|ZFIN ID: ZDB-PUB-160625-6|
Loss of laminin alpha 1 results in multiple structural defects and divergent effects on adhesion during vertebrate optic cup morphogenesis
Bryan, C.D., Chien, C.B., Kwan, K.M.
|Source:||Developmental Biology 416(2): 324-37 (Journal)|
|Registered Authors:||Chien, Chi-Bin, Kwan, Kristen|
|Keywords:||adhesion, cell polarity, eye morphogenesis, laminin, lens, retina|
|PubMed:||27339294 Full text @ Dev. Biol.|
Bryan, C.D., Chien, C.B., Kwan, K.M. (2016) Loss of laminin alpha 1 results in multiple structural defects and divergent effects on adhesion during vertebrate optic cup morphogenesis. Developmental Biology. 416(2):324-37.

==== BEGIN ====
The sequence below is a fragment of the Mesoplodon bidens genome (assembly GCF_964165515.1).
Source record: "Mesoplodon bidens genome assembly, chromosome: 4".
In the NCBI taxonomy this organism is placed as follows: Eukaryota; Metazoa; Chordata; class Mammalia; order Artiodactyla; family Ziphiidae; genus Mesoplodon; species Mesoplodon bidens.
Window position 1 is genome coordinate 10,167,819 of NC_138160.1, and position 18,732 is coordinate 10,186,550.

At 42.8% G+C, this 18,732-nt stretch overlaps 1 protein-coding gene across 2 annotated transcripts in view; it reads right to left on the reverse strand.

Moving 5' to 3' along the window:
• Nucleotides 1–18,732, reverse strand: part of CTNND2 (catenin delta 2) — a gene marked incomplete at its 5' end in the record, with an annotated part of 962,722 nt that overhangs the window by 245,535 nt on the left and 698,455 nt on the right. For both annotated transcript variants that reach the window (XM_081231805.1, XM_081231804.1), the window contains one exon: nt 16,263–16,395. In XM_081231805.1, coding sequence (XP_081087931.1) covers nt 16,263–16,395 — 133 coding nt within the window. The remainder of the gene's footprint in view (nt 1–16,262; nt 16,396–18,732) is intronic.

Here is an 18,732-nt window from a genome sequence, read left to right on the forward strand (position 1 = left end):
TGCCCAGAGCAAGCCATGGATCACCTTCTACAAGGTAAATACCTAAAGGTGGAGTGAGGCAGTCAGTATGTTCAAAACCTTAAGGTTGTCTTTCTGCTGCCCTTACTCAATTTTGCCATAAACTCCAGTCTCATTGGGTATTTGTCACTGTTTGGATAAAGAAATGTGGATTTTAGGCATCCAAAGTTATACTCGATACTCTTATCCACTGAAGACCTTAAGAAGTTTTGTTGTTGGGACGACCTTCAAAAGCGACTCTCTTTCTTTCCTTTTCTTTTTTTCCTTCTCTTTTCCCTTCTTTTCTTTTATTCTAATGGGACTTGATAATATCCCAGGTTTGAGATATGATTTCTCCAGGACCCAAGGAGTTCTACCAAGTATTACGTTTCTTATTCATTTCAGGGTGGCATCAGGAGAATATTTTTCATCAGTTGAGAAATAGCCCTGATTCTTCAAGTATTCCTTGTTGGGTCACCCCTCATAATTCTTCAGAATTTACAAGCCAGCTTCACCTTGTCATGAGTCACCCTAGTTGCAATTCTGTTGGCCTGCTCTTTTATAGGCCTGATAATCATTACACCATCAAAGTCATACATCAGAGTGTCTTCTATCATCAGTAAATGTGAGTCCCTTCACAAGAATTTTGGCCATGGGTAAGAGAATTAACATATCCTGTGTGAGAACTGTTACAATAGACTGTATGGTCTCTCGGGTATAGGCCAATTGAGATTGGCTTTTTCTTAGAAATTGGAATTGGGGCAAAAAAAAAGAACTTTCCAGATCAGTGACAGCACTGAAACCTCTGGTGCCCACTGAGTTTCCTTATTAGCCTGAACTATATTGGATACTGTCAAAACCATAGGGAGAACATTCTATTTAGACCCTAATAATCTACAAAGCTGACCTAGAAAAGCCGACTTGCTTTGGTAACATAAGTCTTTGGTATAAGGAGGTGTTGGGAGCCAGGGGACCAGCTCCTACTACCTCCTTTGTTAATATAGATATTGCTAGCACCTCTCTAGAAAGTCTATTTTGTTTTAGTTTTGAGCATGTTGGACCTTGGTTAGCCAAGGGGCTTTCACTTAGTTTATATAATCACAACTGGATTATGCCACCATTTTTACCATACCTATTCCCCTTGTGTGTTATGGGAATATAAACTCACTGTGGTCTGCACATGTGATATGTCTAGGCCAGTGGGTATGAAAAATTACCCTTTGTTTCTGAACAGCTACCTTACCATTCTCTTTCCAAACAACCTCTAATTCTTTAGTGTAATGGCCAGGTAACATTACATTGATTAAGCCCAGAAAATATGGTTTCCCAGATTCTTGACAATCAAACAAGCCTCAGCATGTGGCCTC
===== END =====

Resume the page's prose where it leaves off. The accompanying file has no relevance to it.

ABSTRACTThe vertebrate eye forms via a complex set of morphogenetic events. The optic vesicle evaginates and undergoes transformative shape changes to form the optic cup, in which neural retina and retinal pigmented epithelium enwrap the lens. It has long been known that a complex, glycoprotein-rich extracellular matrix layer surrounds the developing optic cup throughout the process, yet the functions of the matrix and its specific molecular components have remained unclear. Previous work established a role for laminin extracellular matrix in particular steps of eye development, including optic vesicle evagination, lens differentiation, and retinal ganglion cell polarization, yet it is unknown what role laminin might play in the early process of optic cup formation subsequent to the initial step of optic vesicle evagination. Here, we use the zebrafish lama1 mutant (lama1(UW1)) to determine the function of laminin during optic cup morphogenesis. Using live imaging, we find, surprisingly, that loss of laminin leads to divergent effects on focal adhesion assembly in a spatiotemporally-specific manner, and that laminin is required for multiple steps of optic cup morphogenesis, including optic stalk constriction, invagination, and formation of a spherical lens. Laminin is not required for single cell behaviors and changes in cell shape. Rather, in lama1(UW1) mutants, loss of epithelial polarity and altered adhesion lead to defective tissue architecture and formation of a disorganized retina. These results demonstrate that the laminin extracellular matrix plays multiple critical roles regulating adhesion and polarity to establish and maintain tissue structure during optic cup morphogenesis.